Teaching is at the heart of every seat of learning, and for the University of Manchester this is particularly true. The leading higher education institution in the north-west of England has set its standards high, and is determined to keep them there.
In line with this desire for excellence is its commitment to provide the very best facilities for tutors, ensuring that lecturers can use all the appropriate aids to illustrate their key points. This means not only providing a full range of AV options, but also ensuring the units are professional in appearance, reliable, intuitive, and fully consistent from one teaching room to the next.
When you are the largest retailer in the country, with a property portfolio to match, maintaining your buildings is a critical activity. Not only is it important to ensure these critical assets are in good condition at all times, but they must also be continuously enhanced in order to deliver the very best experience for your customers.
This is the challenge facing Tesco PLC. With £18B worth of property on its books, the bulk of which are stores, and two-thirds of which is in the UK. These are the prime drivers of the company’s business, and are managed by a dedicated internal organisation, Tesco Property.
Charlton School really wanted to get this one right. A move into brand new buildings should mark the start of a bright new future for its 1,200 students and 150 staff. Headteacher Lee Tristham and the project team were aiming for nothing but the best.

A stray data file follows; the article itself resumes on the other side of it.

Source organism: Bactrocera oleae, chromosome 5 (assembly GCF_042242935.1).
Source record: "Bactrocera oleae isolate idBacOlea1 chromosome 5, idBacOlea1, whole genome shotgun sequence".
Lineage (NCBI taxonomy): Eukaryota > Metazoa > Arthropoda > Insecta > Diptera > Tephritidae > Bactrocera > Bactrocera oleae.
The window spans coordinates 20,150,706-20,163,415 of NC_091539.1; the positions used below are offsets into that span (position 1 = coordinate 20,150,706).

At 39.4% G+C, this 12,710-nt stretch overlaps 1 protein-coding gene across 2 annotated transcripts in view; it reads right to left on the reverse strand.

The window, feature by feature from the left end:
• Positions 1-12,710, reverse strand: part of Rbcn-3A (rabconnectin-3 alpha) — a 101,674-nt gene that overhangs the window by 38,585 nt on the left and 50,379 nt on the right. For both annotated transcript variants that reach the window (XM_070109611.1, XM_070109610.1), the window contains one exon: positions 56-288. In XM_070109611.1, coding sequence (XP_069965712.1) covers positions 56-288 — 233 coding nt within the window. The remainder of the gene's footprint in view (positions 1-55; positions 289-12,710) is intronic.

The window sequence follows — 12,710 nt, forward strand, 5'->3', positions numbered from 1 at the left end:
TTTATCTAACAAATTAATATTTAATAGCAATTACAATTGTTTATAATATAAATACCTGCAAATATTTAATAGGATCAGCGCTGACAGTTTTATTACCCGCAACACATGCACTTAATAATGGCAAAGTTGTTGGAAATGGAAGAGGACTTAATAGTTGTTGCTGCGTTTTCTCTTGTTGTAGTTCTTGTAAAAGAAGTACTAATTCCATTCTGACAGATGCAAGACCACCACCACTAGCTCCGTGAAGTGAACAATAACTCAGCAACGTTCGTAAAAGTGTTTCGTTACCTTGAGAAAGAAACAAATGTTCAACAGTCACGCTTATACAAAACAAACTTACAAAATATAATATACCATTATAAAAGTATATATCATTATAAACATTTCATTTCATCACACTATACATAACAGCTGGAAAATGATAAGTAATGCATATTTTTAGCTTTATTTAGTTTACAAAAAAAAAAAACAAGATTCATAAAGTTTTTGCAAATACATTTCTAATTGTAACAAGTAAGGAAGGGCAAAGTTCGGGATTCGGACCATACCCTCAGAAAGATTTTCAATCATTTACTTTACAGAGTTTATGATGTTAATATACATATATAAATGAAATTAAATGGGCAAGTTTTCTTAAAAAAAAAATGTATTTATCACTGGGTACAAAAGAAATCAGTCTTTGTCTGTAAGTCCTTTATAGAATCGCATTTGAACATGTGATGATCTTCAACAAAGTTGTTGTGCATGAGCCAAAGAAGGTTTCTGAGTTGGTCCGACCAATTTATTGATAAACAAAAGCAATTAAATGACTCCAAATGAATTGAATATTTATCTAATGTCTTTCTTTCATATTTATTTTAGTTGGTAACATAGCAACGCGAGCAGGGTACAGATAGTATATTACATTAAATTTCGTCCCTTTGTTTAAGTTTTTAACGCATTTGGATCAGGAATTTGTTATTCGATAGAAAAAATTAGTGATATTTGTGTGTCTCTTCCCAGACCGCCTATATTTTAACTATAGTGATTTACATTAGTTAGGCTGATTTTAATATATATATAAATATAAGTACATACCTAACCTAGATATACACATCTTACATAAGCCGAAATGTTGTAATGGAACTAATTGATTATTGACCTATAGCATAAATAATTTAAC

Under the Building Schools for the Future programme, the original 1960s buildings were to be replaced with a state-of-the-art new construction, boasting the very latest in educational equipment throughout. This included a complete upgrade of all ICT systems, with massive smart displays incorporated into every classroom, and in most public areas.
Bolton’s Brandwood Primary School had a problem. It had a nice suite of PCs but they were shut away in its ICT room and only used for dedicated computing lessons. Times had changed though and the school wanted to see technology fully incorporated into the curriculum, in every classroom.
The iPad promised to make this possible. A device where the content was more important than the technology, which children could use intuitively with the latest educational apps and up-to-date text books.
But how could the school make these devices available to every classroom?